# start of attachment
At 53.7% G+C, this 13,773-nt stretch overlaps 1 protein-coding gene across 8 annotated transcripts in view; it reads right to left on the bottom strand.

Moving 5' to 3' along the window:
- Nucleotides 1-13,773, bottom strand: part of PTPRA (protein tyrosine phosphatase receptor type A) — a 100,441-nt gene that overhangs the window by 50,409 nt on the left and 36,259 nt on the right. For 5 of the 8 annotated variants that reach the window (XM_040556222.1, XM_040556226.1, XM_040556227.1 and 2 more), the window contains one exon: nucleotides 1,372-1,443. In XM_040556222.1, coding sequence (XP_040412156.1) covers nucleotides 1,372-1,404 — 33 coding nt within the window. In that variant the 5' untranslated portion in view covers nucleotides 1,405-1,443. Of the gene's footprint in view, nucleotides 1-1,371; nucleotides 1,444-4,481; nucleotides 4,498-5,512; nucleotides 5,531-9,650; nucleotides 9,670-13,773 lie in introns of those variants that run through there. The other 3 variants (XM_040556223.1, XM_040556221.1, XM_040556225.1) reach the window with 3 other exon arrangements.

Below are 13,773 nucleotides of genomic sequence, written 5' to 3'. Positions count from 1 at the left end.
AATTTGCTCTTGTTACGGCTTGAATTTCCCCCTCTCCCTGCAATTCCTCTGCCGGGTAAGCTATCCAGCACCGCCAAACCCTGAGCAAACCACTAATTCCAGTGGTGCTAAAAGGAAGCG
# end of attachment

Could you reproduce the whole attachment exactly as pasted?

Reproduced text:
At 53.7% G+C, this 13,773-nt stretch overlaps 1 protein-coding gene across 8 annotated transcripts in view; it reads right to left on the bottom strand.

Moving 5' to 3' along the window:
- Nucleotides 1-13,773, bottom strand: part of PTPRA (protein tyrosine phosphatase receptor type A) — a 100,441-nt gene that overhangs the window by 50,409 nt on the left and 36,259 nt on the right. For 5 of the 8 annotated variants that reach the window (XM_040556222.1, XM_040556226.1, XM_040556227.1 and 2 more), the window contains one exon: nucleotides 1,372-1,443. In XM_040556222.1, coding sequence (XP_040412156.1) covers nucleotides 1,372-1,404 — 33 coding nt within the window. In that variant the 5' untranslated portion in view covers nucleotides 1,405-1,443. Of the gene's footprint in view, nucleotides 1-1,371; nucleotides 1,444-4,481; nucleotides 4,498-5,512; nucleotides 5,531-9,650; nucleotides 9,670-13,773 lie in introns of those variants that run through there. The other 3 variants (XM_040556223.1, XM_040556221.1, XM_040556225.1) reach the window with 3 other exon arrangements.

Below are 13,773 nucleotides of genomic sequence, written 5' to 3'. Positions count from 1 at the left end.
AATTTGCTCTTGTTACGGCTTGAATTTCCCCCTCTCCCTGCAATTCCTCTGCCGGGTAAGCTATCCAGCACCGCCAAACCCTGAGCAAACCACTAATTCCAGTGGTGCTAAAAGGAAGCG